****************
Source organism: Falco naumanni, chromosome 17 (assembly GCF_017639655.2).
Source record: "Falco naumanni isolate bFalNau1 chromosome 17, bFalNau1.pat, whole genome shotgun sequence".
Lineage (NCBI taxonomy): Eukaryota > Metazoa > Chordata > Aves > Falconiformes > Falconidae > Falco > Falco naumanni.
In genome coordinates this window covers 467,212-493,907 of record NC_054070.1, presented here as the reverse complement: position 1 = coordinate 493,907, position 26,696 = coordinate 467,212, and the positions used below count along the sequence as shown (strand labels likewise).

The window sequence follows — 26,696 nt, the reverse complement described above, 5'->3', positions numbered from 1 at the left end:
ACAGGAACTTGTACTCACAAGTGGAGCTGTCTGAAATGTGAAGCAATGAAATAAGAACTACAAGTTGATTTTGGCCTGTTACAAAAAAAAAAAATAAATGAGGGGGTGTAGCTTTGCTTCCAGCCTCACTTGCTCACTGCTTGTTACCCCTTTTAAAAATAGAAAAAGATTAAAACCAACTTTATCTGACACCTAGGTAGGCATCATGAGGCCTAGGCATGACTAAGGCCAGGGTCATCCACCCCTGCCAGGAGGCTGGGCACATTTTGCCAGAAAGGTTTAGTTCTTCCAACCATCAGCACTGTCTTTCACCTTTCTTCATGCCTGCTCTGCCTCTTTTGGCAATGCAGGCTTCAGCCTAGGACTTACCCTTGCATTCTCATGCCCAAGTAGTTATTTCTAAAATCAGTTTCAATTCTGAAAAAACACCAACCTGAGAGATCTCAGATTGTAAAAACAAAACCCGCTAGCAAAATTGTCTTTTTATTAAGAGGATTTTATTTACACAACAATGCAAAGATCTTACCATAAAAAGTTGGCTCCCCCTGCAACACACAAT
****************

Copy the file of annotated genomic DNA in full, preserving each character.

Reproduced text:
Source organism: Falco naumanni, chromosome 17 (assembly GCF_017639655.2).
Source record: "Falco naumanni isolate bFalNau1 chromosome 17, bFalNau1.pat, whole genome shotgun sequence".
Lineage (NCBI taxonomy): Eukaryota > Metazoa > Chordata > Aves > Falconiformes > Falconidae > Falco > Falco naumanni.
In genome coordinates this window covers 467,212-493,907 of record NC_054070.1, presented here as the reverse complement: position 1 = coordinate 493,907, position 26,696 = coordinate 467,212, and the positions used below count along the sequence as shown (strand labels likewise).

The window sequence follows — 26,696 nt, the reverse complement described above, 5'->3', positions numbered from 1 at the left end:
ACAGGAACTTGTACTCACAAGTGGAGCTGTCTGAAATGTGAAGCAATGAAATAAGAACTACAAGTTGATTTTGGCCTGTTACAAAAAAAAAAAATAAATGAGGGGGTGTAGCTTTGCTTCCAGCCTCACTTGCTCACTGCTTGTTACCCCTTTTAAAAATAGAAAAAGATTAAAACCAACTTTATCTGACACCTAGGTAGGCATCATGAGGCCTAGGCATGACTAAGGCCAGGGTCATCCACCCCTGCCAGGAGGCTGGGCACATTTTGCCAGAAAGGTTTAGTTCTTCCAACCATCAGCACTGTCTTTCACCTTTCTTCATGCCTGCTCTGCCTCTTTTGGCAATGCAGGCTTCAGCCTAGGACTTACCCTTGCATTCTCATGCCCAAGTAGTTATTTCTAAAATCAGTTTCAATTCTGAAAAAACACCAACCTGAGAGATCTCAGATTGTAAAAACAAAACCCGCTAGCAAAATTGTCTTTTTATTAAGAGGATTTTATTTACACAACAATGCAAAGATCTTACCATAAAAAGTTGGCTCCCCCTGCAACACACAAT